• Your point about “urban-centered solutions” I don’t think anyone necc. challenged here as much as we objected to interpretations of Brookings’ data or just giving creed to them to begin with. (is creed the right word here?)

    But there is certainly a long-established, historical urban-suburban divide: GI Bill just for white vets, federal highway transportation system, subsidies and tax credits for mortgages and homeownership and developers to build single-family homes in the suburbs, white flight, the shift of a majority of elected leaders from suburban areas vs. urban areas in Congress in the last 30 years, the difference in urban vs. suburban schools, the demographic composition of suburbs vs. cities, etc. etc. That’s why this “metro” stuff is so problematic. You can talk about regional cooperation or even regions w/o subsuming qualitatively different places under one heading, thereby erasing the specific needs and challenges of cities by lumping them in w/their surrounding suburbs. They may share problems and opportunities, and lord knows we need neighboring areas to work together on some issues (e.g., public transportation), but IMO policymakers are undermining cities with this kind of framing.

    I’m glad Obama is urban-oriented, and I think resistance to recognizing “urban” solutions as antithetical to “suburban” living reinforces the divide. I agree with you that suburbs need to be more dense, with better public transportation (on jobs – there’s also evidence that jobs have moved to the suburbs; the I-495 tech corridor in Boston is a good example), and I think Obama is advocating for the right policies here. That suburbanites resist it doesn’t mean they’re not the right solutions.

    Also, if suburban poverty were as alarming a phenomenon as Brookings alludes, then arguably wouldn’t there be more of a base in the ‘burbs to embrace these policies? This is why the other commenter and I are taking pains to point out the diffuse and relatively small scope of suburban poverty. So far it remains fairly invisible to the majority of suburbanites, allowing them to deny that these ideas are good ones for their communities. Also, there’s a big difference among suburbs. No doubt if we looked exclusively at suburbs some will be much poorer overall than others, and likely have an older, less desirable housing stock and are further from jobs and transportation corridors than other more affluent suburbs.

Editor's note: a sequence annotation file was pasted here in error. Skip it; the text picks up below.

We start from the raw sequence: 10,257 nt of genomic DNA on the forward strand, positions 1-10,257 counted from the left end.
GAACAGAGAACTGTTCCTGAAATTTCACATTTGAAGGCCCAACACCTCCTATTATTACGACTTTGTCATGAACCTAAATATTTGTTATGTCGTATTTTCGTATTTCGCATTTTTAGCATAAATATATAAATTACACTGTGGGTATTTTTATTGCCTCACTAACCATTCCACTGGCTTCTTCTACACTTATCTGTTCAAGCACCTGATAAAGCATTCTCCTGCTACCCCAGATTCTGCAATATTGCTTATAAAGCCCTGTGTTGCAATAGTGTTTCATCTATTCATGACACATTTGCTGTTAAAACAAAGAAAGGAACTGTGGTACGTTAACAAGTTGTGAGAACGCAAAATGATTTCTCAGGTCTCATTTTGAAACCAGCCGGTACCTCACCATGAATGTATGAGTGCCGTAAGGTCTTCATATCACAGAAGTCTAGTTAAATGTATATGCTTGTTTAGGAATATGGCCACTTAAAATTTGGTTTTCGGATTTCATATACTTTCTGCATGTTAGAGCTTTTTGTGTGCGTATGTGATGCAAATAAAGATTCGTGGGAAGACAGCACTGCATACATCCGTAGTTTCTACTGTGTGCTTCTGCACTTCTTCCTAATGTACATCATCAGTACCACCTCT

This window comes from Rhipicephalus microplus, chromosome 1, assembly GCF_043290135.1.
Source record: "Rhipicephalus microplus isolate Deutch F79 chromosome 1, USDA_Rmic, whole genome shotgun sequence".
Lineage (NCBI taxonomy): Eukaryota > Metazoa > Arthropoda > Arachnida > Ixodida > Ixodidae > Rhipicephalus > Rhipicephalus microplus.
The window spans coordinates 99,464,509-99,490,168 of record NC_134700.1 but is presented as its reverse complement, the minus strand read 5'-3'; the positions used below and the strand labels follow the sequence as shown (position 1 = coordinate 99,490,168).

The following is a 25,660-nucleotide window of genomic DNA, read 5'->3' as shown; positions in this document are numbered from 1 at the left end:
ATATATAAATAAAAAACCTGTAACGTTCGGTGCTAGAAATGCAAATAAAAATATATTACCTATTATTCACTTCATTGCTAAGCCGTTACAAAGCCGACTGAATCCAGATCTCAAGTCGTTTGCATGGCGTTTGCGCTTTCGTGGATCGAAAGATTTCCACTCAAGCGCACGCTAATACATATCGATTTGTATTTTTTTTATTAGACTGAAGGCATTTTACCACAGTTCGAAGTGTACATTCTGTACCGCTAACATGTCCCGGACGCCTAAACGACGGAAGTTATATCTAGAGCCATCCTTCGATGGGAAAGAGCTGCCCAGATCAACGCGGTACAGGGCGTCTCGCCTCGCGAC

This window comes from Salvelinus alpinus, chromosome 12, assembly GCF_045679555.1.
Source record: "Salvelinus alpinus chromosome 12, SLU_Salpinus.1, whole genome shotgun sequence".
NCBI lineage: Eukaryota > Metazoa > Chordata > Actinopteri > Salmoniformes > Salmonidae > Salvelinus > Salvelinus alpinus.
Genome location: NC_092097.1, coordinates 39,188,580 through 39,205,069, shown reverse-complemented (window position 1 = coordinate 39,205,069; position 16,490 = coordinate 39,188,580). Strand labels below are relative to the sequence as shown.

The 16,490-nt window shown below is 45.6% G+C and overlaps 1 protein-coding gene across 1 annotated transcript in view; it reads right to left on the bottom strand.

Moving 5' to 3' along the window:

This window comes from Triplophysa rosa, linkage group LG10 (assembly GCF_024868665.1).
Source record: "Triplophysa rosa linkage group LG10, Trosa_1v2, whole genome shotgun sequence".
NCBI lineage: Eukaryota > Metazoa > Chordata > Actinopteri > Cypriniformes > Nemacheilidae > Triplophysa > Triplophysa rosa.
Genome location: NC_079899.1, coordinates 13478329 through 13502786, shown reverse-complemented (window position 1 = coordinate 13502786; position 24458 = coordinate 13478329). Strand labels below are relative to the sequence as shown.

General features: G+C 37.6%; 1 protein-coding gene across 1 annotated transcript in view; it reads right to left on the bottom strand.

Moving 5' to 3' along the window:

• quadmoniker

      I think the points you’re making are tangential. All of what you say is true, but it doesn’t change the data, which show that poverty is rising everywhere, including surprising places, and that the places where the newly poor are living aren’t very good places for them to live now. Poor is poor. And it actually kind of supports the argument against a metro/suburban divide, which, as you noted, as driven policy decisions in the past: the polices that emphasized single family homes and diffuse development were bad for suburbs, too, it turns out.

      Also, I think credence is the word you’re looking for.

      • “The Suburbanization of Poverty: Trends in Metropolitan America, 2000 to 2008” is a very different frame than “Nation Growing Poorer: Trends in American Poverty, 2000 to 2008”.

        I guess it’s not “surprising” to me, and the way Brookings is presenting the data remains problematic to me, especially considering this is partially a result of liberal policymakers deeming cities not “good places” for the poor to live and driving them out to the suburbs, without actually doing anything to tackle poverty.

      • I don’t think these points are tangential at all. *Growth* and *capacity for growth* are largely responsible for the uptick in suburban poverty. The fastest growing areas in most metros are in the suburbs.

        Also, these Census data do not allow us to see *who* these suburban poor are. I suspect that at least some of them are suburban “apartment dwellers”*: families with children moving to apartment complexes in rapidly expanding suburbs largely for the educational benefits of the better schools–both transplants from the cities and new residents (including immigrants). In other words, we do not know if it is the case that “suburbanites are becoming poor” or if “former poor city dwellers are becoming (poor) suburbanites.”

        *(I use this term because I have been hearing it in my own suburb to refer to those families who are renters, as opposed to home-owners. I get the sense that this is often code for “low income” people and/or POC.)

  • Grump

    “You could live in the suburbs and still get had”
    -Common Sense in 1996